19 February 2008 in Mindscape, Tools | Comments enabled

In the last six months we have been carefully monitoring the statistics for our website and have been using a mixture of Google Analytics & AWStats. Those two provide a reasonable amount of what I would consider “core” statistics and if you invest more time with Google Analytics you can get some seriously cool statistics about conversion rates for advertising campaigns (such as how many people click through, how many sign up to emails, how many download a trial etc). However I’ve always been wanting to try something like crazyegg to get some heat map statistics. Recently Sam from YouTXT pointed me in the direction of ClickHeat.

What’s a heat map?

A heat map is a graphical representation of where people actually click on a page and looks very similar to weather maps that you sometimes see showing rainfall (red means more, blue means less, transparent means none). This can be useful for identifying where people click on your page and highlights what is important on certain pages.

Here is a screenshot of a forum page from the Mindscape site:

ClickHeat heap map for the Mindscape forums

What sort of things can you learn? Well, from my experience, I’ve learnt the following:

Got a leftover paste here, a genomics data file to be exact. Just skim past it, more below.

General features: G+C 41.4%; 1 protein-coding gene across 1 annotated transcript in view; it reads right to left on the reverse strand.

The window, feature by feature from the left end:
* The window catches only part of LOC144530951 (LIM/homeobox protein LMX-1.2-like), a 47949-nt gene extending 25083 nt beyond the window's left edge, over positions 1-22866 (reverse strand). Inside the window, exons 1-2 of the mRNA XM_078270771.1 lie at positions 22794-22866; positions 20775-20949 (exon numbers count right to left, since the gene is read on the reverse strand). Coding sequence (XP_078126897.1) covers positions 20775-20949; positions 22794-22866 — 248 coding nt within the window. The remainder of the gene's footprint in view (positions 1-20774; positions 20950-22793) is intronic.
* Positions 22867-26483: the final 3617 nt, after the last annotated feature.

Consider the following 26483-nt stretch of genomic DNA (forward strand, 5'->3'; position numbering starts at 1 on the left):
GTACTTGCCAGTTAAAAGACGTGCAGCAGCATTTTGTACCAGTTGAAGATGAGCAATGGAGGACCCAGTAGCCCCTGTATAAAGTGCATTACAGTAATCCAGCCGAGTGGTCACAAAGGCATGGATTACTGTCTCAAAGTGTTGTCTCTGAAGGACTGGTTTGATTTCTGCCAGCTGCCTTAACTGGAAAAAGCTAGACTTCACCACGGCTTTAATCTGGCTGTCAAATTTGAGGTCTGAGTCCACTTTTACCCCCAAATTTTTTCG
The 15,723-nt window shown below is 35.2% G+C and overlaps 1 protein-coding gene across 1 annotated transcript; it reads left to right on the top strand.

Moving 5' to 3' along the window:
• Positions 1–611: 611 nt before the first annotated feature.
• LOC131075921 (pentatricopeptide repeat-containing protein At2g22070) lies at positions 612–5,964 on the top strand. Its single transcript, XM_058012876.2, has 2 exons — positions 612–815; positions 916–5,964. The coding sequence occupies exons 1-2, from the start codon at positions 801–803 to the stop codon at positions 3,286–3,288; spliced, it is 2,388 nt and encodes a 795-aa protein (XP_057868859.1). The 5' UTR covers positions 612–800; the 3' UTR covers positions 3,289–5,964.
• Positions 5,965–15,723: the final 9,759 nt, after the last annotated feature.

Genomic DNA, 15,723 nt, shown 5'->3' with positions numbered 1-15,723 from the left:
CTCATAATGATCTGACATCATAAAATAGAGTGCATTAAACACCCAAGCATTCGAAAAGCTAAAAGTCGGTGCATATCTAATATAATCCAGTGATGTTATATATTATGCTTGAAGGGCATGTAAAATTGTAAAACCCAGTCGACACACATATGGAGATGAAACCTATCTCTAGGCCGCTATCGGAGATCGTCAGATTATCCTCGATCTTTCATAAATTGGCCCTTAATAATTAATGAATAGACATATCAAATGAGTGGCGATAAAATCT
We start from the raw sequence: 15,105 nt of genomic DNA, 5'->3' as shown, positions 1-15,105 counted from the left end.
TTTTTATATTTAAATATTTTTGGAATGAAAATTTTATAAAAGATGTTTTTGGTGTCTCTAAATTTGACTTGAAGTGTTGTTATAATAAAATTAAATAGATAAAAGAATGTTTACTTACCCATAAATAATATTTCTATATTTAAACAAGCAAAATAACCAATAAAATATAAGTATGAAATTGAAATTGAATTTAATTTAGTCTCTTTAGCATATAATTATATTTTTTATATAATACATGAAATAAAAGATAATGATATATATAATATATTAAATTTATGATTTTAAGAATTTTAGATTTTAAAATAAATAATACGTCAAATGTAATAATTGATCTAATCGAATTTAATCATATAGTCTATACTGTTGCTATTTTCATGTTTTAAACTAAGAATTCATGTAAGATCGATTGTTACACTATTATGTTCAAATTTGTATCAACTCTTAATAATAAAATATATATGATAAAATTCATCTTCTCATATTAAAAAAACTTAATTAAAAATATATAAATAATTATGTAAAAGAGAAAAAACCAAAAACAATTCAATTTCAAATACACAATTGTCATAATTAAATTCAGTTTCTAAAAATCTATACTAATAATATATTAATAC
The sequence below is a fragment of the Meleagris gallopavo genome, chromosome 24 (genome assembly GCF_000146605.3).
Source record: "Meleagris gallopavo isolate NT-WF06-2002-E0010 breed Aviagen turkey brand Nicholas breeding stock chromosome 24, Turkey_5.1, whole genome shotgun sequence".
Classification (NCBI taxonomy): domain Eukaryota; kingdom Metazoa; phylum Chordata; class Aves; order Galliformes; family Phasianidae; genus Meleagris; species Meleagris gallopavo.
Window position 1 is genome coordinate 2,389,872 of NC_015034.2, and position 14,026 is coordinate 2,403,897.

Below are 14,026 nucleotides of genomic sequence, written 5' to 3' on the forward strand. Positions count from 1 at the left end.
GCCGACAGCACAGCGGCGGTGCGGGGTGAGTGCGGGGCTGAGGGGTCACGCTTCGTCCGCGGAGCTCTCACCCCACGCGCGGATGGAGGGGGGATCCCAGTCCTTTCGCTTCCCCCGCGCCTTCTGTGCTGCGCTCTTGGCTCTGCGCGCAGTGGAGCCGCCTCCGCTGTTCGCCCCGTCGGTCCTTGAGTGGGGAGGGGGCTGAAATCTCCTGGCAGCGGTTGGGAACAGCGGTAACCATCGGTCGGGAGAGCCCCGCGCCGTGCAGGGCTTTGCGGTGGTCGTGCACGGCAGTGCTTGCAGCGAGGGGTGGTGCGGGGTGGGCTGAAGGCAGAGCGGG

• Anywhere that you write “free” tends to attract clicks. I don’t have that currently hyperlinked to a download page so I should change that to increase conversions
  • Continuing the trend of the previous information, I have found several areas where people click expecting a link but where we do not currently have links – time to update those locations
  • Our services page does not have many links and yet people seem to click a lot on one or two of the technologies that we specialise in and can provide great services for. For example, Windows Server 2008 is attracting a lot of coverage at the moment with Jeremy doing the Microsoft road trip promoting Windows Server 2008, SQL Server 2008 and Visual Studio 2008

That’s just a taste of some of the things we’re learning – there is a lot of data in there. Some of the more simple stats (e.g. most people visit our blog from the services page) could be calculated from existing web stats but it would more challenging to extract that information. Higher fidelity representation of information is a key to to improving information consumptionand this tool certainly highlights that.

How can you use it?

You could either use CrazyEgg or you can install and setup your own free version of ClickHeat, an open source alternative. If you would prefer to have some professional help in setting up this sort of system then you’re more than welcome to get in touch with me and Mindscape can help you out.

– JD

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